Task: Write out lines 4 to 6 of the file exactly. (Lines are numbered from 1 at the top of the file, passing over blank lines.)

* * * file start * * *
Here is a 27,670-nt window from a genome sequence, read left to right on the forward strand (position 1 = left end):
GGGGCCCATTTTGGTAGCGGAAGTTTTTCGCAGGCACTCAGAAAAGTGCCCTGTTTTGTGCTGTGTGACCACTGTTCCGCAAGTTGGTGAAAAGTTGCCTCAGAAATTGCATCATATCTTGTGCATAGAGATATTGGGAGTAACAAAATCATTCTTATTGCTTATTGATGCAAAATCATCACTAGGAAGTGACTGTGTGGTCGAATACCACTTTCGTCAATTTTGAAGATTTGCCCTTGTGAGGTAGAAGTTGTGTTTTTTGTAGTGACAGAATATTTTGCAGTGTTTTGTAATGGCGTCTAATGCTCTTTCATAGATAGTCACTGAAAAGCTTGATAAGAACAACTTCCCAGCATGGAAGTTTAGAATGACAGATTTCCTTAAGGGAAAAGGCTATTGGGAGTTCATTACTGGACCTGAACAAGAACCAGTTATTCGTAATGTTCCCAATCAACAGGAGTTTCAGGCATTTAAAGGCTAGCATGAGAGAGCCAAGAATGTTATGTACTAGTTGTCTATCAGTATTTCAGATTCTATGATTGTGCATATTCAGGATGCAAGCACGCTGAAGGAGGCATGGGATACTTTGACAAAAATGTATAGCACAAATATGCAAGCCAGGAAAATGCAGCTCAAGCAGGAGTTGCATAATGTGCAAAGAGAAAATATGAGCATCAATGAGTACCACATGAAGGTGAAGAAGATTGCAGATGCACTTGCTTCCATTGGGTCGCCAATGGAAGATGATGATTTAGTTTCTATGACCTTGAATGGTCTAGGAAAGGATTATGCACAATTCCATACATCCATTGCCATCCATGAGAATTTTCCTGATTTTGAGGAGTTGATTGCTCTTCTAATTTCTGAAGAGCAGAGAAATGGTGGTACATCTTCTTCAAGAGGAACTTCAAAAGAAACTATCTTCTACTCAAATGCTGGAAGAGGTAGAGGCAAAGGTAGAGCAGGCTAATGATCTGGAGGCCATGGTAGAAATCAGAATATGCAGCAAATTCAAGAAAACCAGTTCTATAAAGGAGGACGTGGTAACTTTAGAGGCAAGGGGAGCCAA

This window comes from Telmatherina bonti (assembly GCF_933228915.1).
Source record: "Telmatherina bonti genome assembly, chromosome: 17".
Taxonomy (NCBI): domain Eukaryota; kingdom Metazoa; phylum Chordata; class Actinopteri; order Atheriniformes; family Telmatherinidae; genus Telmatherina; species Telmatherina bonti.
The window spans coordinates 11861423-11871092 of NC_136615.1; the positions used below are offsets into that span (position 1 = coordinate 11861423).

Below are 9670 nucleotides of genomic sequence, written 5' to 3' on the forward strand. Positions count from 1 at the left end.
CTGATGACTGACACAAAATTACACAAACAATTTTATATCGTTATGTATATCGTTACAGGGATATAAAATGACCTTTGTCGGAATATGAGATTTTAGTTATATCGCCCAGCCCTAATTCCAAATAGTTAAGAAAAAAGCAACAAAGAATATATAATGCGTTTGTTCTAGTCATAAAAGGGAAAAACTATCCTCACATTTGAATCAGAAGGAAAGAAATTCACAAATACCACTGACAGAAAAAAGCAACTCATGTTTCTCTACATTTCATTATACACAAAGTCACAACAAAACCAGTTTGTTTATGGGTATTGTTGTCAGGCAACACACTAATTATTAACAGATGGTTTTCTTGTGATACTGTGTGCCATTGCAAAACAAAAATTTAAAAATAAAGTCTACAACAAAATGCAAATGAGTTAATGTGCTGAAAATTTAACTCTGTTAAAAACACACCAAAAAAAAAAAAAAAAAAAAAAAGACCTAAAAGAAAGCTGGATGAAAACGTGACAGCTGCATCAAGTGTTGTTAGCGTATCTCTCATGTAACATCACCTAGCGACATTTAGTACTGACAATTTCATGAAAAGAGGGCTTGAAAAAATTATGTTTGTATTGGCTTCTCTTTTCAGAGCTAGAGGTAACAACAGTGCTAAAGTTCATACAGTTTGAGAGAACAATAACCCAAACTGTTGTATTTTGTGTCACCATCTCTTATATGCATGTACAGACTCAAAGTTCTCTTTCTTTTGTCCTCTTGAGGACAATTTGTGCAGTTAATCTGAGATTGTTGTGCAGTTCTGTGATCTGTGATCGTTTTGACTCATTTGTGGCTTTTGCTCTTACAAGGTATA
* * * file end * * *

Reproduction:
Source record: "Telmatherina bonti genome assembly, chromosome: 17".
Taxonomy (NCBI): domain Eukaryota; kingdom Metazoa; phylum Chordata; class Actinopteri; order Atheriniformes; family Telmatherinidae; genus Telmatherina; species Telmatherina bonti.
The window spans coordinates 11861423-11871092 of NC_136615.1; the positions used below are offsets into that span (position 1 = coordinate 11861423).